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PERSPECTIVE ON COMMUNICATIONS : Last Gasp of the Gutenbergs : Film techniques go right to the viewer’s brain. This rattles the print media, as if their storytelling is sacred.

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In his various advertisements of himself, Oliver Stone never hesitates to embrace the more extreme modalities of new communications techniques. As “JFK,” his most cinematographically dazzling production, so well demonstrates, he has mastered them brilliantly, even frighteningly.

Stone is quite direct about his intention and his ability to massage our minds in whatever directions he chooses. “What’s interesting about the movie,” he says, is that “it’s one of the fastest movies. . . . It’s like splinters to the brain. We have 2,500 cuts in there, I would imagine. We had 2,000 camera setups. We’re assaulting the senses . . . in a sort of a new-wave technique. We admire MTV editing technique and we make no bones about using it. We want to . . . get to the subconscious . . . and certainly seduce the viewer into a new perception of the reality . . . (of) what occurred in Texas that day.”

Clearly Stone will give no quarter to those who would guide us perhaps more gently and more rationally through the morass of speculation and questionable assumption that surrounds any matter of historical interpretation. The debate still echoing over “JFK” is not limited to how our young President was murdered in Dallas in November, 1963, nor to the role that the film suggests was played there--and thereafter--by the military-industrial complex that the more seasoned Dwight Eisenhower had warned of only three years earlier.

The current controversy is really Marshall McLuhan revisited: Stone’s genius as a film-maker versus the followers of Gutenberg. Why? Because “JFK,” like his earlier “Platoon” and “Born on the 4th of July,” is so effective in spinning its tale of deception and conspiracy, in conveying its not-quite-provable speculations about the end of Camelot. It very much threatens a media way of life in which first print and then its linear offshoots, like television news, presented the world and interpreted it for us without peer or challenge.

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The print media and their electronic news allies long dominated our sense of past and present, their protestations that they merely report the facts notwithstanding. But now there is this new presence, this new “historian,” a far more effective and convincing one at that, and one fully determined to have his own way with the pictures inside our heads. As far as the lords of print are concerned, he is not welcome. His mind-boggling special effects, his rapid cuts and purposeful edits, his musical up-beats and down-beats, his endless flashbacks and flash-forwards, all play with our heads, mold our perceptions, so much more effectively than the more linear media ever did.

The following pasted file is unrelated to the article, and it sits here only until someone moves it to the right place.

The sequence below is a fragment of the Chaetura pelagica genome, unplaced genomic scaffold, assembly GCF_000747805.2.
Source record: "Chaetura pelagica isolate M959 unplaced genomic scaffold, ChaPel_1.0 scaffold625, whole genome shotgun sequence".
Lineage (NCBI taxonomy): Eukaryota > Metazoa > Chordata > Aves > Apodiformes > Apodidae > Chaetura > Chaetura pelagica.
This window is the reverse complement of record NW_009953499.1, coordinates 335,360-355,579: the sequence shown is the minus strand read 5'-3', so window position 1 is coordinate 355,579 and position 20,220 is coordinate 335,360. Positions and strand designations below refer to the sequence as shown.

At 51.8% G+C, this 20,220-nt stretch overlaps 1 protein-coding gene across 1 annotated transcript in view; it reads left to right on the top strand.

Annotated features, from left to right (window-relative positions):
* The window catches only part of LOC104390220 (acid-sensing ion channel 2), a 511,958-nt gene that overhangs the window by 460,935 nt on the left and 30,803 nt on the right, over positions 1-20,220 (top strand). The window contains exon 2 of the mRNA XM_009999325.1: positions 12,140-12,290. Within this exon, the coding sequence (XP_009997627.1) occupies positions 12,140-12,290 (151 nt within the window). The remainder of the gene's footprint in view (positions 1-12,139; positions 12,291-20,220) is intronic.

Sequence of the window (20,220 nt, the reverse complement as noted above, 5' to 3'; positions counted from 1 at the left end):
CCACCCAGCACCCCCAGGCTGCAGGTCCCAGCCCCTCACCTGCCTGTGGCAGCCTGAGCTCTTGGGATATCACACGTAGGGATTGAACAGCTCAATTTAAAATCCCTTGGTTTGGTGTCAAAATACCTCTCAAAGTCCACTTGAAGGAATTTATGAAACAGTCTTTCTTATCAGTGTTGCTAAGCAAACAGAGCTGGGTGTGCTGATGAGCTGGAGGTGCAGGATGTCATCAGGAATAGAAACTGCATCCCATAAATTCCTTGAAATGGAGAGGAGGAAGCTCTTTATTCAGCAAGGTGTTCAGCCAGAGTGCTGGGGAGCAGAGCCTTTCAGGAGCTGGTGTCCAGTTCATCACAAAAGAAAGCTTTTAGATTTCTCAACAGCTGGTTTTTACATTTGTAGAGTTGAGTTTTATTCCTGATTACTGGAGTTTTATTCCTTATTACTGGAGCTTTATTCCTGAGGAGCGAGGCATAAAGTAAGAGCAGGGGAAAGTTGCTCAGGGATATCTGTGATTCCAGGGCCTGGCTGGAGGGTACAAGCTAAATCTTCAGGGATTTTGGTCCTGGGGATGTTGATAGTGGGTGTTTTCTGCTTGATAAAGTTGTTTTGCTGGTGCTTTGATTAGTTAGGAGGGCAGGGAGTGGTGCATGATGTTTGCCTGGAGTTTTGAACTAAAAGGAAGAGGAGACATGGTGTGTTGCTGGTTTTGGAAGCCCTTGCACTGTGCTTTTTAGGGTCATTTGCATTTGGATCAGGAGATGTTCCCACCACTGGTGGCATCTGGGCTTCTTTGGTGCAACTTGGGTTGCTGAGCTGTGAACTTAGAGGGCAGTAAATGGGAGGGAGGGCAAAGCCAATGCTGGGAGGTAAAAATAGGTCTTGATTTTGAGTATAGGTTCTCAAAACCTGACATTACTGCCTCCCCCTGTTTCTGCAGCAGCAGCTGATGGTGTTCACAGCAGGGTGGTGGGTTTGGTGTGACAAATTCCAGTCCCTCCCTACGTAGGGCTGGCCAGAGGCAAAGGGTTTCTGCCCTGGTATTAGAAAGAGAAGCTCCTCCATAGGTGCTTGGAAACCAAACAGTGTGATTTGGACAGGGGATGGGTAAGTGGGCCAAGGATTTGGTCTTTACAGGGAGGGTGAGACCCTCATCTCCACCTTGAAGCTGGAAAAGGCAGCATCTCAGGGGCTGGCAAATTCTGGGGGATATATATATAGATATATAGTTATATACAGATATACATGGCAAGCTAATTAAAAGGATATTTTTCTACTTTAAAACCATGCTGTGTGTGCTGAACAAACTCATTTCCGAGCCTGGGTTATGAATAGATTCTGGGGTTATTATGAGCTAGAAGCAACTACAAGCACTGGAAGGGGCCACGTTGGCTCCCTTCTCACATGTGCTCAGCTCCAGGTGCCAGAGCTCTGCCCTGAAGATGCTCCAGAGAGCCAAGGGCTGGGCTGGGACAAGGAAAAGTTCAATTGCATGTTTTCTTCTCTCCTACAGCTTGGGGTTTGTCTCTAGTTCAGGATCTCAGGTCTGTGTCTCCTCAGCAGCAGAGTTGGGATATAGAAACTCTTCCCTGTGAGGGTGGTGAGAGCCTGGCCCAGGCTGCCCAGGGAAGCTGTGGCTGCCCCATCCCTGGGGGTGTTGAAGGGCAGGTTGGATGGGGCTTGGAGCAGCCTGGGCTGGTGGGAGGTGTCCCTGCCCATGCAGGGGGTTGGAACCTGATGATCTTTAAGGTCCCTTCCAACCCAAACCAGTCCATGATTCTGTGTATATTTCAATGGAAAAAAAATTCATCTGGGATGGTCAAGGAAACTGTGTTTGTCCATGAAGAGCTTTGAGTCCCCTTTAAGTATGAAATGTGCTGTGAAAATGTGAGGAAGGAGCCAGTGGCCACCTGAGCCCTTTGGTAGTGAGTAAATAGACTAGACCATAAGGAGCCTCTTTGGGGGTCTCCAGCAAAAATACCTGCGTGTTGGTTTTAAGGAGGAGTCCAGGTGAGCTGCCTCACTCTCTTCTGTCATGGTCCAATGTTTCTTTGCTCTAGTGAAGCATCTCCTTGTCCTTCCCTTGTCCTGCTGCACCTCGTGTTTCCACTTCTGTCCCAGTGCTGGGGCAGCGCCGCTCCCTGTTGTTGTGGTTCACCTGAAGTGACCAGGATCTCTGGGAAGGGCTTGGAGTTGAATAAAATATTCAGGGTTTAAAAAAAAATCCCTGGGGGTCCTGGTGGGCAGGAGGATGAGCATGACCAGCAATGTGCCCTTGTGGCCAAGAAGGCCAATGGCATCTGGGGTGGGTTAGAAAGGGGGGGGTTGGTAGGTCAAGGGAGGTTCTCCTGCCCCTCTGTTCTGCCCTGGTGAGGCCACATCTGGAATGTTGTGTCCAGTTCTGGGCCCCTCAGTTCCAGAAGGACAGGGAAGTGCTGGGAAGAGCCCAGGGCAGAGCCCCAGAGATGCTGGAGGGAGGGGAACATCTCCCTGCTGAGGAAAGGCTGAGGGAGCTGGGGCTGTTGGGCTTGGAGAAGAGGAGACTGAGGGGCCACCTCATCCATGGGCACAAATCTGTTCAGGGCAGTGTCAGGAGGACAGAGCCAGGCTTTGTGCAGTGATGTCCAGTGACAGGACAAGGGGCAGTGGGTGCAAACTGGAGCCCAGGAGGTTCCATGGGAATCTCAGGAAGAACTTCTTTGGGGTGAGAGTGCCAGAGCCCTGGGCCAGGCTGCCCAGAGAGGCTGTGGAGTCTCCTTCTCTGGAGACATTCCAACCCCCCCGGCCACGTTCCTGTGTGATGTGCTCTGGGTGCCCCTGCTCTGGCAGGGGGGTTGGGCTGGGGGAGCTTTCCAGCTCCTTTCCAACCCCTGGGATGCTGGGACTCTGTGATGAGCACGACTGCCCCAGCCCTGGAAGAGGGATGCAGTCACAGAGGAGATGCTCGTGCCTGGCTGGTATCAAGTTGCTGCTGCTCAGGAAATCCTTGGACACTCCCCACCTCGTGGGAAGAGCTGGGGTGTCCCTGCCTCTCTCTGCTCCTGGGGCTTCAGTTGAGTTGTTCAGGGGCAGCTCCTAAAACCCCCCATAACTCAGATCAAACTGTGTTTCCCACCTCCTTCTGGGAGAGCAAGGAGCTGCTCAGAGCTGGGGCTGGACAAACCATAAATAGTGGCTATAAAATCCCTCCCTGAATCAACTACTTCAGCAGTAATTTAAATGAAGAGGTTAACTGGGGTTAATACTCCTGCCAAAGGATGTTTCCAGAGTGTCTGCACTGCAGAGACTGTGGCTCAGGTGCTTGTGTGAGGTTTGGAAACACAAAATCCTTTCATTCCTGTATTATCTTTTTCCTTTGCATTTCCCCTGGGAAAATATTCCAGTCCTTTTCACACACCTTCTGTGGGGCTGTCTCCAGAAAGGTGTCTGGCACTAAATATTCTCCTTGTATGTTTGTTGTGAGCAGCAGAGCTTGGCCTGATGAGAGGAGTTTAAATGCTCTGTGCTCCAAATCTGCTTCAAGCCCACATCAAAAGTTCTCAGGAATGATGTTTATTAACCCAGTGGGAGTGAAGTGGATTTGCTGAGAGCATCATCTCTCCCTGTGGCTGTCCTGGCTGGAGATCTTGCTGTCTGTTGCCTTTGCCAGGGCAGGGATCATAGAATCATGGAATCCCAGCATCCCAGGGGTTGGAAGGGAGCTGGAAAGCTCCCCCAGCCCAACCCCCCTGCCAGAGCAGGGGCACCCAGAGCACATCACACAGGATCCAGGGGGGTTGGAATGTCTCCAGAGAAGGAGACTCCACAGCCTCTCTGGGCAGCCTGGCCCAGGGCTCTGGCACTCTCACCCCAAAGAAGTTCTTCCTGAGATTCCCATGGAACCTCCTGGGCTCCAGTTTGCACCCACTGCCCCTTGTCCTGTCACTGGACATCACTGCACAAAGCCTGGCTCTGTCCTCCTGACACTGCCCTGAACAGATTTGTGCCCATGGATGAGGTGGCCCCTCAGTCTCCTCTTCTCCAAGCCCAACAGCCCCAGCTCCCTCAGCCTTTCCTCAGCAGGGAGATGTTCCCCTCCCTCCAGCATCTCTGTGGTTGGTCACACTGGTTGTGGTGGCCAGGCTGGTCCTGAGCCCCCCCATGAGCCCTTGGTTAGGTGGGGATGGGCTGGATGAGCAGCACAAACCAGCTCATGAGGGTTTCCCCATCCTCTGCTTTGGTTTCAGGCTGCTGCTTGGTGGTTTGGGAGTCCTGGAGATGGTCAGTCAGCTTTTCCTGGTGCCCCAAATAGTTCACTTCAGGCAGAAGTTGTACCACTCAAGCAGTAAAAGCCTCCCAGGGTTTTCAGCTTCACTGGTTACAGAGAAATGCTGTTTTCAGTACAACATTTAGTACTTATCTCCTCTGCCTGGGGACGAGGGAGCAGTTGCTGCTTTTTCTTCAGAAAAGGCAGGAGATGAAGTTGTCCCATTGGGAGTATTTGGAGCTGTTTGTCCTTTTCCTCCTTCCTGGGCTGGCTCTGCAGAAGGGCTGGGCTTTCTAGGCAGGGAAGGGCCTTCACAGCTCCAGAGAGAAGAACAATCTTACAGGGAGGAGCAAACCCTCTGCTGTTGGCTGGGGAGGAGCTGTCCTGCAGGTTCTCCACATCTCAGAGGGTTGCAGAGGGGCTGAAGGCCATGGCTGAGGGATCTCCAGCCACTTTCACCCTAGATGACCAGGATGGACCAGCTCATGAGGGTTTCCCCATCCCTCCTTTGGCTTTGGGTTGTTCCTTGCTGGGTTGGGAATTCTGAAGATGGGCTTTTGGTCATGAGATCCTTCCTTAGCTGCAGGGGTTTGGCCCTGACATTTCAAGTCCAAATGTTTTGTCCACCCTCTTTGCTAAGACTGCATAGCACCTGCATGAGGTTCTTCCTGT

The virulent press war against the upstart director might well be taken as something of a death rattle, a tell-tale sign of fearful recognition that through their surround-sound and big-screen visuals, and particularly through “faction” (their deplorable mix of fact and fiction), Stone and his fellow celluloid/video Pied Pipers will become our nation’s leading storytellers. They will set our national agenda, interpret our national past, determine our national future, just as the scribblers themselves had done until these last sputtering days of the 20th Century.

Stone’s critics are close to the mark in their concern that Academy Awards rather than Pulitzer Prizes may soon become our accolades to the new “historian.” Which may explain why efforts to mute Stone’s message lack only the hemlock, and why the critics persist in raising doubts about the film-maker himself to counter doubts that his brilliantly designed film raises about the Warren Commission’s single-assassin theory. Writ so compellingly large on film, Stone’s speculations are understandably anathema to those who themselves created, or at least embraced or repeated, the official version.

Stone may indeed have made his most singular contribution to historical understanding through the very controversy that “JFK” has provoked. For with it he has helped undermine, perhaps once and for all, the naive and often dangerously misleading notion that, in whatever medium, the record of the past--anyone’s account of what happened then--can be other than a reflection of what one believes now. As historian Charles A. Beard noted, all recorded history is essentially an “act of faith"--what the purported historian (whether film-maker, academic or reporter) thinks of what someone else thought, saw, heard or believed. And if the doubts that “JFK” casts on what the press told us earlier challenge us to understand that the record of the past--and our journalistic accounts of the present--differ from the reality, then Stone will have served us even better than perhaps he intended.

The press lords’ concerns about the film-maker’s accuracy and integrity as chronicler of the President’s assassination could in fact prove quite beneficial. For fair’s fair, and in subjecting Stone’s work to so much critical scrutiny, the press may finally come to rigorously reexamine its own daily speculations masquerading as journalistic and historical “fact.” Demanding responsible use of his medium may, hopefully, command more responsible use of print and video.


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